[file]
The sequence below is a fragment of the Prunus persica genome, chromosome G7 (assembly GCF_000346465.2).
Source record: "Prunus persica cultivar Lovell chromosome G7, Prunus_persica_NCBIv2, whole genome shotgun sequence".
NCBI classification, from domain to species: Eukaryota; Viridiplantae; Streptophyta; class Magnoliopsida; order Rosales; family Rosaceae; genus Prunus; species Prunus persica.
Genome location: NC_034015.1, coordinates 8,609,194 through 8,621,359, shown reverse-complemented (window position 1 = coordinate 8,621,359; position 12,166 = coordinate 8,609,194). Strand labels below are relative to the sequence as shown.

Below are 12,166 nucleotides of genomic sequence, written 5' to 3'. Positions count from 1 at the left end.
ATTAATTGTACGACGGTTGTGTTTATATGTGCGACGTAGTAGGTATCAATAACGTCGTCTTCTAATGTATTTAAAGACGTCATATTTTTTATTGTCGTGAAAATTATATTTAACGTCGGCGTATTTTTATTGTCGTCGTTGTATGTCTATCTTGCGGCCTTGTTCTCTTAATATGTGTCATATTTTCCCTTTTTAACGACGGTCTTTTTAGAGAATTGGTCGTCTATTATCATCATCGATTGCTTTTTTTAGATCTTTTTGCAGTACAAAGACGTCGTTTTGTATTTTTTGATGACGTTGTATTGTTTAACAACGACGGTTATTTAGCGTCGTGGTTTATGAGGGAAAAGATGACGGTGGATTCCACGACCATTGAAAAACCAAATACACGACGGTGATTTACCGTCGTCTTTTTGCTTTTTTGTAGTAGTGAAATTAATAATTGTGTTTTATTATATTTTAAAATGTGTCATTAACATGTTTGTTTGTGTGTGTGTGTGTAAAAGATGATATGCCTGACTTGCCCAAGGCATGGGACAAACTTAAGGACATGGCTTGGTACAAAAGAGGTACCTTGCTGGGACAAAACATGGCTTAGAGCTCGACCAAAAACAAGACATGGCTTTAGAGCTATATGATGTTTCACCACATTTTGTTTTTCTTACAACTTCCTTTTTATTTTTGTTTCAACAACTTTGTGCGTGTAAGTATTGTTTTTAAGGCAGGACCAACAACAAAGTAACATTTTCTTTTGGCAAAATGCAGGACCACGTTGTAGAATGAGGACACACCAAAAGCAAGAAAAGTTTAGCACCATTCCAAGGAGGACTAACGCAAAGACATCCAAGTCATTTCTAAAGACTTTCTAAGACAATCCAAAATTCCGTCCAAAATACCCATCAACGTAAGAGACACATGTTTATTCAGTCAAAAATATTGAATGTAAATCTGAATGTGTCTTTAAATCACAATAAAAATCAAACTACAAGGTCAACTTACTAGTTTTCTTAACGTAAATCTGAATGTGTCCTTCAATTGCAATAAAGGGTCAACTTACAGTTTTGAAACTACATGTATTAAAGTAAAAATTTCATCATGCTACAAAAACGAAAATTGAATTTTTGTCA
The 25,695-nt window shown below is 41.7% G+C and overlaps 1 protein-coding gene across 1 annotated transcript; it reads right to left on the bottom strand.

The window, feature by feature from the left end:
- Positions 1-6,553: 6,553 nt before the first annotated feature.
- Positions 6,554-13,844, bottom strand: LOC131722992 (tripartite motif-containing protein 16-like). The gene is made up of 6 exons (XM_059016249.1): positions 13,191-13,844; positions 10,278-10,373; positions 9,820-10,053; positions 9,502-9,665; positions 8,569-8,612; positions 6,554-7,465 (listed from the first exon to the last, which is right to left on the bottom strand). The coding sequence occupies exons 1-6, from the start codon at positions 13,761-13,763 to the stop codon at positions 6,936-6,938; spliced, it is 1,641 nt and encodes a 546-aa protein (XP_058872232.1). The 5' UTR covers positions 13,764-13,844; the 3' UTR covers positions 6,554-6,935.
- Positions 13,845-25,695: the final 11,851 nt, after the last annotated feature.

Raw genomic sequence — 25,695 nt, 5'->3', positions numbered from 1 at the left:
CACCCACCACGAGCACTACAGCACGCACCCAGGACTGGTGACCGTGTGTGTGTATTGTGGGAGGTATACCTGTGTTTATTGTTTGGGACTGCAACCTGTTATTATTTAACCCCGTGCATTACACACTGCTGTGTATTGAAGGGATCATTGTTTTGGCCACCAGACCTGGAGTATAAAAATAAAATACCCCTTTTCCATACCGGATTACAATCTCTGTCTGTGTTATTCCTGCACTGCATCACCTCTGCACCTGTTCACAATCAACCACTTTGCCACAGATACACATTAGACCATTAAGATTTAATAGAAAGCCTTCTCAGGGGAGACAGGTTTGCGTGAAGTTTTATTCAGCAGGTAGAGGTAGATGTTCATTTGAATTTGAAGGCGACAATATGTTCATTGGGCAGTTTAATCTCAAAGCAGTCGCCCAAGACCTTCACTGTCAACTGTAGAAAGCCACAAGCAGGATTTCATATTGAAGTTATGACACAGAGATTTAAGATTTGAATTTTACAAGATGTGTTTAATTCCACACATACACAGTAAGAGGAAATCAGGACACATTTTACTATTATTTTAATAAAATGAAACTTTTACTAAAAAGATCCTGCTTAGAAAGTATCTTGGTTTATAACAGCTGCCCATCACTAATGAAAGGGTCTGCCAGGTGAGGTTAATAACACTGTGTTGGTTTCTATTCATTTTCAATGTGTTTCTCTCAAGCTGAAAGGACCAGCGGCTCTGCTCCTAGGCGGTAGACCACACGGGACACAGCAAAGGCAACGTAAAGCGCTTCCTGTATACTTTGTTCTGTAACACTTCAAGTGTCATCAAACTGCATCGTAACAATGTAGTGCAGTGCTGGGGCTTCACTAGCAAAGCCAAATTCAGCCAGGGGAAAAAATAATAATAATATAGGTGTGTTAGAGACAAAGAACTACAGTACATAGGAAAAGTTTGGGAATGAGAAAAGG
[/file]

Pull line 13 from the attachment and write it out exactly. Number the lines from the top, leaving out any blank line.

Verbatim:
CACCCACCACGAGCACTACAGCACGCACCCAGGACTGGTGACCGTGTGTGTGTATTGTGGGAGGTATACCTGTGTTTATTGTTTGGGACTGCAACCTGTTATTATTTAACCCCGTGCATTACACACTGCTGTGTATTGAAGGGATCATTGTTTTGGCCACCAGACCTGGAGTATAAAAATAAAATACCCCTTTTCCATACCGGATTACAATCTCTGTCTGTGTTATTCCTGCACTGCATCACCTCTGCACCTGTTCACAATCAACCACTTTGCCACAGATACACATTAGACCATTAAGATTTAATAGAAAGCCTTCTCAGGGGAGACAGGTTTGCGTGAAGTTTTATTCAGCAGGTAGAGGTAGATGTTCATTTGAATTTGAAGGCGACAATATGTTCATTGGGCAGTTTAATCTCAAAGCAGTCGCCCAAGACCTTCACTGTCAACTGTAGAAAGCCACAAGCAGGATTTCATATTGAAGTTATGACACAGAGATTTAAGATTTGAATTTTACAAGATGTGTTTAATTCCACACATACACAGTAAGAGGAAATCAGGACACATTTTACTATTATTTTAATAAAATGAAACTTTTACTAAAAAGATCCTGCTTAGAAAGTATCTTGGTTTATAACAGCTGCCCATCACTAATGAAAGGGTCTGCCAGGTGAGGTTAATAACACTGTGTTGGTTTCTATTCATTTTCAATGTGTTTCTCTCAAGCTGAAAGGACCAGCGGCTCTGCTCCTAGGCGGTAGACCACACGGGACACAGCAAAGGCAACGTAAAGCGCTTCCTGTATACTTTGTTCTGTAACACTTCAAGTGTCATCAAACTGCATCGTAACAATGTAGTGCAGTGCTGGGGCTTCACTAGCAAAGCCAAATTCAGCCAGGGGAAAAAATAATAATAATATAGGTGTGTTAGAGACAAAGAACTACAGTACATAGGAAAAGTTTGGGAATGAGAAAAGG